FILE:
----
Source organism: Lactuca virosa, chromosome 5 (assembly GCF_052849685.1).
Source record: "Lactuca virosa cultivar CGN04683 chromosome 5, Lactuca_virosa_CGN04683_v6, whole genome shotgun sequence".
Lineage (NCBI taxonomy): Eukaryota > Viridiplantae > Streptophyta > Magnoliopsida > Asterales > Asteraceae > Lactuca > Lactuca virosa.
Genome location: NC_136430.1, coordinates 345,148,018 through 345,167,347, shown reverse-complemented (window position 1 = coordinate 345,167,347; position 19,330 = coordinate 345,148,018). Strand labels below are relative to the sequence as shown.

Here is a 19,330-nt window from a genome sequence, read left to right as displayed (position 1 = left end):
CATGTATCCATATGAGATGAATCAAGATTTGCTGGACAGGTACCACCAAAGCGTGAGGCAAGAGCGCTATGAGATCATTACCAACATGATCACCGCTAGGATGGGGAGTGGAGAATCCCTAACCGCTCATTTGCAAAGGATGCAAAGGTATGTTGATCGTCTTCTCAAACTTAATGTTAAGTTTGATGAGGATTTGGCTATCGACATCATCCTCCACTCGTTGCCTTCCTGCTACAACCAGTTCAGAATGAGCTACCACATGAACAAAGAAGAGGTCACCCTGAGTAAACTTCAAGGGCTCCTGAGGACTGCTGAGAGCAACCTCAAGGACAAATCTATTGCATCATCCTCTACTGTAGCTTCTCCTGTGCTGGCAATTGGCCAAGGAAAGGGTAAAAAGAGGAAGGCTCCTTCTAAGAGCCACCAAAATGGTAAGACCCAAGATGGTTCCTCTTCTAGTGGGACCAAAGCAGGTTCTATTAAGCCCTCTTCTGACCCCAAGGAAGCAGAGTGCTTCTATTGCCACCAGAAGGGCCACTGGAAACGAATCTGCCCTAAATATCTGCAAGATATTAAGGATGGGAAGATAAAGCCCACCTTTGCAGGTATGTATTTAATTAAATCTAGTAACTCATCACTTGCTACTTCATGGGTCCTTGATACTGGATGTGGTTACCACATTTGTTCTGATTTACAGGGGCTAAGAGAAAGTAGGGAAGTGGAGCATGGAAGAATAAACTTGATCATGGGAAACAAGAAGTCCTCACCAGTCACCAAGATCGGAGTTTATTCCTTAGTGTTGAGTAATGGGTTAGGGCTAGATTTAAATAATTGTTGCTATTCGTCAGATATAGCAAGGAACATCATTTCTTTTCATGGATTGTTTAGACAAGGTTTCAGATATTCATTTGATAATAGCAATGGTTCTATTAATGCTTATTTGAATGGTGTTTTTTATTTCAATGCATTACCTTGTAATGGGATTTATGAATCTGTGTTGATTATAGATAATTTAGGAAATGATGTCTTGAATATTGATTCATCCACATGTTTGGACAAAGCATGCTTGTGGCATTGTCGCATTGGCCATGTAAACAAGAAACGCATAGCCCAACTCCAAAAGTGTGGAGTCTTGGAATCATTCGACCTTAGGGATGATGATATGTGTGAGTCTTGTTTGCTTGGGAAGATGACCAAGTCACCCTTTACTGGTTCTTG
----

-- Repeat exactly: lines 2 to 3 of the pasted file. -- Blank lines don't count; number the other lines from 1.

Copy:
Source record: "Lactuca virosa cultivar CGN04683 chromosome 5, Lactuca_virosa_CGN04683_v6, whole genome shotgun sequence".
Lineage (NCBI taxonomy): Eukaryota > Viridiplantae > Streptophyta > Magnoliopsida > Asterales > Asteraceae > Lactuca > Lactuca virosa.